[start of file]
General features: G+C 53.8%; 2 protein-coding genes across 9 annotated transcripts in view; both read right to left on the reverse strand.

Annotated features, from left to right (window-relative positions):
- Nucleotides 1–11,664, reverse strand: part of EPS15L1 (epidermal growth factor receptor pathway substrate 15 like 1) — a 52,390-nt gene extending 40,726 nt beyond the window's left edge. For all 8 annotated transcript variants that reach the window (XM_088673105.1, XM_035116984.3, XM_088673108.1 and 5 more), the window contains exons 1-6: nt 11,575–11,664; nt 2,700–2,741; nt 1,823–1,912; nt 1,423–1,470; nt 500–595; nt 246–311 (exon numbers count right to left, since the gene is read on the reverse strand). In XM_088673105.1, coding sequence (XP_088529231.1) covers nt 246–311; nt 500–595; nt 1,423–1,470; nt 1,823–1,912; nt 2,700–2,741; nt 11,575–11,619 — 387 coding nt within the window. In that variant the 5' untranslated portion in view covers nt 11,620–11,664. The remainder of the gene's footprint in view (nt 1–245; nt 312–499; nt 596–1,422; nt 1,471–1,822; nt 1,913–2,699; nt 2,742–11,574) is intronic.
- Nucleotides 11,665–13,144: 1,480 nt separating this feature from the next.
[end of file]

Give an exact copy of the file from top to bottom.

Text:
General features: G+C 53.8%; 2 protein-coding genes across 9 annotated transcripts in view; both read right to left on the reverse strand.

Annotated features, from left to right (window-relative positions):
- Nucleotides 1–11,664, reverse strand: part of EPS15L1 (epidermal growth factor receptor pathway substrate 15 like 1) — a 52,390-nt gene extending 40,726 nt beyond the window's left edge. For all 8 annotated transcript variants that reach the window (XM_088673105.1, XM_035116984.3, XM_088673108.1 and 5 more), the window contains exons 1-6: nt 11,575–11,664; nt 2,700–2,741; nt 1,823–1,912; nt 1,423–1,470; nt 500–595; nt 246–311 (exon numbers count right to left, since the gene is read on the reverse strand). In XM_088673105.1, coding sequence (XP_088529231.1) covers nt 246–311; nt 500–595; nt 1,423–1,470; nt 1,823–1,912; nt 2,700–2,741; nt 11,575–11,619 — 387 coding nt within the window. In that variant the 5' untranslated portion in view covers nt 11,620–11,664. The remainder of the gene's footprint in view (nt 1–245; nt 312–499; nt 596–1,422; nt 1,471–1,822; nt 1,913–2,699; nt 2,742–11,574) is intronic.
- Nucleotides 11,665–13,144: 1,480 nt separating this feature from the next.